For Immediate Release
July 5, 2000
Contact: John M. Miller, ETAN, +1-718-596-7668; +1-917-690-4391 (US)
Bonar Tigor Naipospos,Solidamor +62-21-422-4079 or +62-21-422-6348 (Indonesia)
Paul Barber, TAPOL, +44-1420-80153 (UK)
Calling "speedy justice ... essential," dozens of non-governmental organizations and human rights campaigners today urged UN Secretary General Kofi Annan "to recommend to the Security Council that it takes immediate steps to establish an international tribunal for East Timor."
In a letter delivered to the Secretary-General, the groups wrote that such a tribunal is "the only viable option" to achieve justice for East Timor. Citing a lack of effectiveness by the Indonesian government in prosecuting those responsible for the systematic violence in East Timor last year, the NGOs wrote that an international tribunal "is the only way you can fulfill your responsibility to ensure timely justice for East Timorese victims of gross violations of human rights and breaches of international humanitarian law." Click here for the full text of the letter.
"Speedy justice is essential for peace, reconciliation and stability in East Timor - and for democracy and stability in Indonesia," the letter argued.
The letter, coordinated by the 39-member International Federation for East Timor was signed by an additional 89 organizations and individuals from 26 countries. The groups urged the Secretary-General to follow through on the UN's International Commission of Inquiry on East Timor recommendation of an international tribunal. Last February the Security Council encouraged Indonesia "to institute a swift, comprehensive, effective and transparent legal process, in conformity with international standards of justice and due process of law'. The letter said these conditions will not be met for some time.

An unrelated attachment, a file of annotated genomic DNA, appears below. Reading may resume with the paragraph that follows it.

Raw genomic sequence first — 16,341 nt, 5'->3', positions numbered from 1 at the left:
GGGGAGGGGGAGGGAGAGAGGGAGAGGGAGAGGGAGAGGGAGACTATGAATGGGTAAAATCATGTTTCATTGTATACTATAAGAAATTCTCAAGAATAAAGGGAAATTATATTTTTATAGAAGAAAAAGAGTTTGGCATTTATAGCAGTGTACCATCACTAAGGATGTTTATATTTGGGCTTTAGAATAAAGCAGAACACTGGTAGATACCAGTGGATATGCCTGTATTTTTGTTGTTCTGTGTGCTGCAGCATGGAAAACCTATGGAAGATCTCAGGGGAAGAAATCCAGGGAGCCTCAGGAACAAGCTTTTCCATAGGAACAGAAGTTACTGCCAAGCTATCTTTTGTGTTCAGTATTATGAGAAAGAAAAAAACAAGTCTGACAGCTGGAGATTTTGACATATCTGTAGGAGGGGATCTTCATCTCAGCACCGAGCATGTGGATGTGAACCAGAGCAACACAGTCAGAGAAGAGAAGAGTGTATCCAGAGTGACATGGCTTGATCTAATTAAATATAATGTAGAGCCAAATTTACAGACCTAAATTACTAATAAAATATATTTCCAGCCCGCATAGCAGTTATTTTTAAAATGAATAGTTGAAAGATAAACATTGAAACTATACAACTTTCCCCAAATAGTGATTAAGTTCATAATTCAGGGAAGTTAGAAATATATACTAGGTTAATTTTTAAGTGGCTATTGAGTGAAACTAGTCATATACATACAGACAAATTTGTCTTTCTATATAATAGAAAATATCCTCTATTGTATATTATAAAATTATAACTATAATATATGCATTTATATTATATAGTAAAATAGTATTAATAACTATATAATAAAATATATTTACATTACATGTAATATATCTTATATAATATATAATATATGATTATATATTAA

The letter said "the main obstacles to the speedy completion of the Indonesian process are the lack of political will in certain quarters to ensure the process succeeds, the serious flaws in the human rights courts bill now before the Indonesian Parliament, and the poor calibre of judicial personnel."
Among the groups signing the letter were the International Federation of Human Rights Leagues, Canadian Labour Congress, Veterans for Peace (U.S.), Catholic Institute for International Relations (UK), KWIA, Support Group for Indigenous Peoples (Belgium) and Initiatives for International Dialogue, the Phillipines. Indonesian groups signing included PBHI (Indonesian Legal Aid and Human Rights Association), Solidamor (Solidarity Forum for Peace in East Timor) and PIJAR (Information Centre and Reform Action Network).
In the months leading up to last August 30 vote in East Timor, the International Federation for East Timor sent 140 non-partisan observers to East Timor to observe the U.N.-administered consultation process. IFET was formed in 1991 to support the self-determination process for East Timor at the United Nations. It now has 39 member groups from 23 countries.
A copy of the letter can be obtained by visiting http://etan.org/ifet/sgletter6.html.
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